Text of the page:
Fun fact: Actor Tim Roth feared losing the role because he played Archibald Cunningham as too eccentric. He even asked his agent to start looking for another part for him. Instead, the director encouraged Roth, asking him to up the level of eccentricity. Roth later received an Oscar nomination for his performance.

Rent Rob Roy on Amazon Prime

Movies That Inspire a Trip to Scotland rob roy
Movies that inspire a trip to Scotland – Rob Roy

Braveheart 1995

Mel Gibson, Sophie Marceau, Patrick McGoohand and Angus Macfadyen star in this historical drama.

Scottish rebel William Wallace leads an uprising against the English king, Edward Longshanks, who covets the crown of Scotland. With the assistance of Robert the Bruce and the clansmen of the Highlands, Wallace seeks freedom for all of Scotland.

Fun fact: When asked by a Scotsman why the Battle of Stirling Bridge was filmed on an open plain, Gibson answered, “The bridge got in the way”. “Aye,” the local responded, “that’s what the English found too.”

Watch for free on Starz or rent Braveheart on Prime

Movies That Inspire a Trip to Scotland braveheart
Movies that inspire a trip to Scotland – Braveheart

Harry Potter and the Sorcerer’s Stone 2001

This fantasy adventure stars Daniel Radcliffe, Rupert Grint, Emma Watson, Alan Rickman, Maggie Smith and Richard Harris….plus a huge ensemble cast.

Harry Potter, an orphaned boy, discovers the truth about himself at the magical Hogwarts School for Witchcraft and Wizardry.  Famous for an incident that happened shortly after birth, Harry learns that the wizarding world is more dangerous than he ever imagined.

Although Hogwarts attracts students from across Europe, the school is located in the Scottish Highlands.

Fun fact: Author JK Rowling hand picked Alan Rickman to play the role of Snape. Rickman privately received special instructions about the character from Rowling that shaped the actor’s portrayal. Those details about Snape’s backstory were not revealed until the final novel and film.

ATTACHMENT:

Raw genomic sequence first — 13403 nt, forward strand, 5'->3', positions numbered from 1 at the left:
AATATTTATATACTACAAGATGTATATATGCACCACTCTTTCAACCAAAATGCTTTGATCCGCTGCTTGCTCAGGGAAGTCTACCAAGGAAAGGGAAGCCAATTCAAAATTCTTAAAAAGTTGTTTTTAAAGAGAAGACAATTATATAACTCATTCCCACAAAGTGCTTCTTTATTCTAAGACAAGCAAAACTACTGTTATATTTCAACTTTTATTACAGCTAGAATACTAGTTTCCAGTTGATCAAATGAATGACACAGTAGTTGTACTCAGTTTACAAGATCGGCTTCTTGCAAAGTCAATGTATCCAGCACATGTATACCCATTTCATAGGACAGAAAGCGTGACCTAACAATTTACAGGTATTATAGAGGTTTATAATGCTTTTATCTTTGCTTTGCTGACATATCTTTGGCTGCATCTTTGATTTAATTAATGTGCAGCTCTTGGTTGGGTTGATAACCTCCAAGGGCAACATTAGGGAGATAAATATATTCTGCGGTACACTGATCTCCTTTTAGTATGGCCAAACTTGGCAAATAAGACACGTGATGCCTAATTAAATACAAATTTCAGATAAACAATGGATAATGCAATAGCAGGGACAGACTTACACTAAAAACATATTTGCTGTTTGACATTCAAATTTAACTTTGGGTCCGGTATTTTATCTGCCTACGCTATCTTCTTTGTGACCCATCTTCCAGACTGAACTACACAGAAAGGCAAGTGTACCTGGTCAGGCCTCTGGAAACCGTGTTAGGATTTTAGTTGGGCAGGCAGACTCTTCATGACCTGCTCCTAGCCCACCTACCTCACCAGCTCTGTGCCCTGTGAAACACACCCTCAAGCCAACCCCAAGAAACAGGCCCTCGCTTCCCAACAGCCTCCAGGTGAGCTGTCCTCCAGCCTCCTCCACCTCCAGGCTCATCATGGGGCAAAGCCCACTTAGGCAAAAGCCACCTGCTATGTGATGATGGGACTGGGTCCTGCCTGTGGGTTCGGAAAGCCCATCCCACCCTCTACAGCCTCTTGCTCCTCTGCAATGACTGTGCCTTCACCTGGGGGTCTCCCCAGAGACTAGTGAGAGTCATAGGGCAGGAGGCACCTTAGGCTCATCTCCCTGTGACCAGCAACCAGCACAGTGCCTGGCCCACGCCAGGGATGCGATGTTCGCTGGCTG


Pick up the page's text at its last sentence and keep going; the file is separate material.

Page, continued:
Rent the Harry Potter films on Amazon Prime

Movies That Inspire a Trip to Scotland - Harry Potter
Movies that inspire a trip to Scotland – Harry Potter

Dear Frankie 2004

Gerard Butler, Emily Mortimer and Jack McElhone star in this romantic drama.

Nine year old Frankie and his mum Lizzie continually move from place to place. Their most recent stopping spot is a small seaside Scottish village. Wanting to protect her deaf son from the truth about his father, Lizzie creates a false story. She writes Frankie letters that the boy believes are from his father, who is supposedly away at sea. When Frankie discovers the ship his “father” is on is due to dock in his town, Lizzie chooses to hire a stranger to play Frankie’s dad, rather than tell him the truth.

Fun fact: The actor who plays Frankie is not deaf. However, he worked with a speech coach so that his one spoken line sounded correct.

Watch Dear Frankie on CBS All Access or rent on Prime

Movies That Inspire a Trip to Scotland dear frankie
Movies that inspire a trip to Scotland – Dear Frankie

Stone of Destiny 2008

Charlie Cox, Stephen Cole, Ciaron Kelly, Kate Mara and Billy Boyd star in this comedy adventure based on a true story.